Dawn Winchester is sure Dan didn’t mean to hurt their toddler son Noah…again. With the media swarming her on the courthouse steps, her husband in jail, her teenage daughter already in foster care, and a determined case worker and vigilant court appointed guardian fighting to “protect Noah,” Dawn doesn’t know where to turn.
Nobody cared last time Noah had an accident while in his father’s care…so why is everyone now set on destroying her family?
Dawn believes in loyalty. What kind of wife would she be if she didn’t stand by her husband?
But through the endless cycle of hearings, counseling sessions, and visitations, Dawn begins to fear she’s been fooling herself. What if she’d been wrong and put Noah in danger? What if this was all her fault?
During his mandatory anger management therapy, even Dan starts to wonder if he might not be the man he thought he was.
Dawn has already lost one child—possibly for good—and can’t bear the thought of losing Noah too. But with the pieces of her life shattered all around her, can she put it all back together? Or should she salvage what she can and build a different life, broken heart and all?
The bonds of marriage and parenthood are strong. But that doesn’t mean they can’t be broken…
Page Count: 262 Pages
Published: Limitless Publishing, September 2015
Genre: Women’s Fiction, Social Issues, Fiction, Psychology, Psychological Suspense
What’s It About?
“You stole my life. You hurt my kids. You stole my family. No more.”
Dawn, a Christian woman, made vows to her husband to never leave his side, no matter what. Those vows are tested when he is hauled off to jail, for a second time, on account of abusing their toddler son.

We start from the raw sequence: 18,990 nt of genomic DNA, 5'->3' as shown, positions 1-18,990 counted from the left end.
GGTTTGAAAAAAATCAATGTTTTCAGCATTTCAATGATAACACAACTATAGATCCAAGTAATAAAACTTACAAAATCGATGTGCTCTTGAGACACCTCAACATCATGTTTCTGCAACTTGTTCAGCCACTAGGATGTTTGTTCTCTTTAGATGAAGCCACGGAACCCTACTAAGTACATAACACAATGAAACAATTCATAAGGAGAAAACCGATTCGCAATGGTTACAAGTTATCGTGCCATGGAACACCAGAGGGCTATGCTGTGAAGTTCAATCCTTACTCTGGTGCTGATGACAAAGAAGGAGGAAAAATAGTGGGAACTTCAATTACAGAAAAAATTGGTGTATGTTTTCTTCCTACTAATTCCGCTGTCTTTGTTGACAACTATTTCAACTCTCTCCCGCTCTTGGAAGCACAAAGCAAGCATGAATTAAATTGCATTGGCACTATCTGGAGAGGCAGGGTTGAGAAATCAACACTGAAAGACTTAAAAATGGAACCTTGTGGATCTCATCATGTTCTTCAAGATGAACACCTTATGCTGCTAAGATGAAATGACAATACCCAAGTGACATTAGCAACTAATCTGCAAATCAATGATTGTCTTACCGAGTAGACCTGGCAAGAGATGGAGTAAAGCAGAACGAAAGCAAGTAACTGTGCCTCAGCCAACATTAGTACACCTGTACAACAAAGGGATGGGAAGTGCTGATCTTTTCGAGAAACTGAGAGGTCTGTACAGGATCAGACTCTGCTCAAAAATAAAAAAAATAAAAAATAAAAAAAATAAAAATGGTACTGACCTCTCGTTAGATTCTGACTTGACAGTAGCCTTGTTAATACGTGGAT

Dawn has to make a decision: To protect her son, or to save her marriage. This decision overwhelms her. Why does she have to choose? Don’t the case-workers, Judge, and the media understand that it was just an accident?
Wave to Papa, a psychological suspense, is told in multiple perspectives, from the mother and the father, maternal grandmother, judge, caseworkers, eldest daughter, and the eldest daughter’s foster mother, centralizing on toddler Noah.
Author Erin Lee works as both a therapist, and court-appointed special children’s advocate, giving her an advantage in writing a novel about child abuse, and the Department of Children, Youth, and Family. Within the novel are realistic-looking case documents, referring to Noah, giving this book a non-fiction feel. At times I had to remind myself that this was just a story.
We are first introduced to Dawn, and through media questions on the court house steps, we learn a lot about her back-story. I thought this was an excellent way to start the book, because it presented her background in an interesting, exciting way.
Each chapter changed into a new character’s perspective. We meet Dan, the father, and realize he never had a chance to be a good Dad, even if he wanted to be. Addicted to Oxycontin, growing up with an abusive father himself, and the cherry on top, explosive anger problems, all contributed to his poor treatment of his son, Noah.
“He wanted to be a good father, but he had no idea how to begin.”
I deduced that Dawn had problems with co-dependency, because only when the phone calls stopped, did she begin to break away from Dan. I think co-dependency is a common theme among domestic violence victims. Again, I had to remind myself that this story wasn’t real! The characters and their reactions were appropriate. I was really impressed with all of the characters, including the secondary, supporting characters. They were well-developed, and I was eager to read on to learn their individual takes/perspectives.
My favorite character was Rose, Dawn’s mother and the maternal grandmother to Noah. She was my favorite character because she made the hard decision to reach out to DCYF to get her grandson the help and protection that he deserved. This wasn’t an easy decision, as it strongly impacted her life afterward, but her grandson was worth it to her. I wish there were more women like Rose out there in the world.